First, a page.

A lot or a little?
The parents' guide to what's in this movie.
What parents need to know
Parents need to know that this film might at first seem to tell kids that the sisters' frivolous lifestyle is desirable and that their carefree, irresponsible behavior is something to aspire to. But things turn around when the girls finally realize the value of hard-earned money, learn about responsibility, and gain respect for people who must work for a living. While adults may not find this quick turnaround believable, the movie's overall intention is good.
- Parents say
- Kids say
What's the story?
In the Disney Channel's family comedy COW BELLES, teen sisters Taylor and Courtney Callum (played by real-life sisters Alyson and Amanda Michalka, of the pop duo Aly & AJ) are spoiled rich girls without a care in the world. But everything changes after they accidentally cause a fire in their kitchen. Their father Reed (Jack Coleman) decides to teach them a lesson in responsibility by making them work at his dairy plant for the summer. At the dairy, the sisters discover that their uncle has made off with a huge amount of money. The factory workers are in an uproar because their paychecks have bounced. With Reed on vacation and out of contact it's up to the girls to scrape together enough money to pay the workers. Taylor decides that the only solution is to take money out of Courtney's $25,000 cotillion allowance, which causes a rift between the sisters. In her anger, Courtney makes a mistake that threatens to put the company completely out of business, and the girls must rally the community to come to their aid.
Is it any good?
Adults will probably roll their eyes and groan during the first 20 minutes of this movie, and rightly so -- the sisters' flighty, shallow behavior is made overly cute. Worse, their father is a big pushover who punishes them with the slightest hint of a goofy grin on his face -- as if he knows he's supposed to teach them a lesson but can't really get mad at them, even for something serious. The script is overly corny at times, the supporting cast is a bit wooden, and many characters are two-dimensional stereotypes.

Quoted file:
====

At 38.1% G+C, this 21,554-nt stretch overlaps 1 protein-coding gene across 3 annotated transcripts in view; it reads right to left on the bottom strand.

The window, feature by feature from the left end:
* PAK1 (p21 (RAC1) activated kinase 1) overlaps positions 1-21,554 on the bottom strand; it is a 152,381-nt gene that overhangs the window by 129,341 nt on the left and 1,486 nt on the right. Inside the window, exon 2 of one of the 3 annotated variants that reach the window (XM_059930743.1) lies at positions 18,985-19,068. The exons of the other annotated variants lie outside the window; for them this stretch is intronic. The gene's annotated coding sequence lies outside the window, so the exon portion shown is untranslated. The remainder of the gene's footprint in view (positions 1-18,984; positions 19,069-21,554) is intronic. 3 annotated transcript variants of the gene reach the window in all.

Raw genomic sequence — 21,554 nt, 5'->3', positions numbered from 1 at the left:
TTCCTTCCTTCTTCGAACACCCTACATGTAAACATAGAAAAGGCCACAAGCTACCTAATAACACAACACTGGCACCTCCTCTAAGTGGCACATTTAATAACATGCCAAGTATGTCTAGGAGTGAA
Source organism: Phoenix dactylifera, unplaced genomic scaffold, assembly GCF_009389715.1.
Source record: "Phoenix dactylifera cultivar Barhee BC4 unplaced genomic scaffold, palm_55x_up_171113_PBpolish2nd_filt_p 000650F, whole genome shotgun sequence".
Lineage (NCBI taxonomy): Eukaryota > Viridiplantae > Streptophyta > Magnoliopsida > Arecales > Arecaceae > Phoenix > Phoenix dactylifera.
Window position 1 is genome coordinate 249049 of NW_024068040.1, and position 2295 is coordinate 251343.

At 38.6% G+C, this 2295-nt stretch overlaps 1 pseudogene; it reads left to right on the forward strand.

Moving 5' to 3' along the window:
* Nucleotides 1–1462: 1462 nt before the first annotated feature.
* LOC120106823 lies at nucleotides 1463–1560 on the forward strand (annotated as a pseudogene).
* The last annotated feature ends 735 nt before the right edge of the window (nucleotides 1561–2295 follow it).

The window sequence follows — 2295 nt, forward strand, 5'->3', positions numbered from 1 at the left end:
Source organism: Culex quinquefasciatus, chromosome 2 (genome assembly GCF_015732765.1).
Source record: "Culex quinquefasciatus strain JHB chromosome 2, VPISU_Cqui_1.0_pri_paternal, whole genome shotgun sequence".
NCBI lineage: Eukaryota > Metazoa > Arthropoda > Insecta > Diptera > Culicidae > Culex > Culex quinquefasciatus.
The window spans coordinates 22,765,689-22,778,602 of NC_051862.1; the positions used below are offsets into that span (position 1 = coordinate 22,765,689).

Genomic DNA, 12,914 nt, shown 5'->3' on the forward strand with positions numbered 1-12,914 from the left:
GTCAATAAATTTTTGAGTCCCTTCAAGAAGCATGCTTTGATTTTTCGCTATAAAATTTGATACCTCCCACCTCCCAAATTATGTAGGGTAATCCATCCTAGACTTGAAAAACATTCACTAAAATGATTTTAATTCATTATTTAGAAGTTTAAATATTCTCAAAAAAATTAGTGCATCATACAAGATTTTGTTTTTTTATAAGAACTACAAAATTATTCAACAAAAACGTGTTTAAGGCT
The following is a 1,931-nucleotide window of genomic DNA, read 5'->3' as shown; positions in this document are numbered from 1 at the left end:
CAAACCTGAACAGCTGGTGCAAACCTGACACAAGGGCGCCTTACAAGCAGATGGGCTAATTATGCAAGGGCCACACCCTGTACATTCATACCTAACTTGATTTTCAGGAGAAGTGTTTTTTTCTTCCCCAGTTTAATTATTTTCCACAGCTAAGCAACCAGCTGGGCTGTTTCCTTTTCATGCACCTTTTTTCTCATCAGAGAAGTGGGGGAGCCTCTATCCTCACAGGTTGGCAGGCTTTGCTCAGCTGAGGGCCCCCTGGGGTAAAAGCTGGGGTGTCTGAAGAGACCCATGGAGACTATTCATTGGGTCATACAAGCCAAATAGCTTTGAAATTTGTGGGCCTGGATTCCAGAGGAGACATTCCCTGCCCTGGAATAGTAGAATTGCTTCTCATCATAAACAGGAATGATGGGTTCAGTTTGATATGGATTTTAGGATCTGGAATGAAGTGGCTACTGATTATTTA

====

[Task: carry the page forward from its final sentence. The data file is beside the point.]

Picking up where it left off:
But the film is worth watching for the sisters' progression toward becoming responsible adults. You start to care about their plight because they actually start to care about someone besides themselves. That, and the Michalka sisters' charm, knack for comedy, and decent acting ability, makes this a heartwarming tale in the end -- even if their girls' turnaround isn't the most believable. Kids and tweens, especially girls, will enjoy Cow Belles and certainly won't miss the strong message: Be responsible with money, think about others and not just yourself, and learn to admit your mistakes and make up for them.
Talk to your kids about ...
Families can talk about the changes the sisters undergo. What's positive or negative about their attitudes and the way they live their life when the movie starts? What happens to make them rethink their ways? Do you think it's realistic for people to change so drastically in such a short time? Another discussion topic could be the adults with whom the girls interact. What do you think of the way their father treats them? How does this shape their personalities? How do some of the farm and factory workers become a positive influence on the girls?
Themes & Topics
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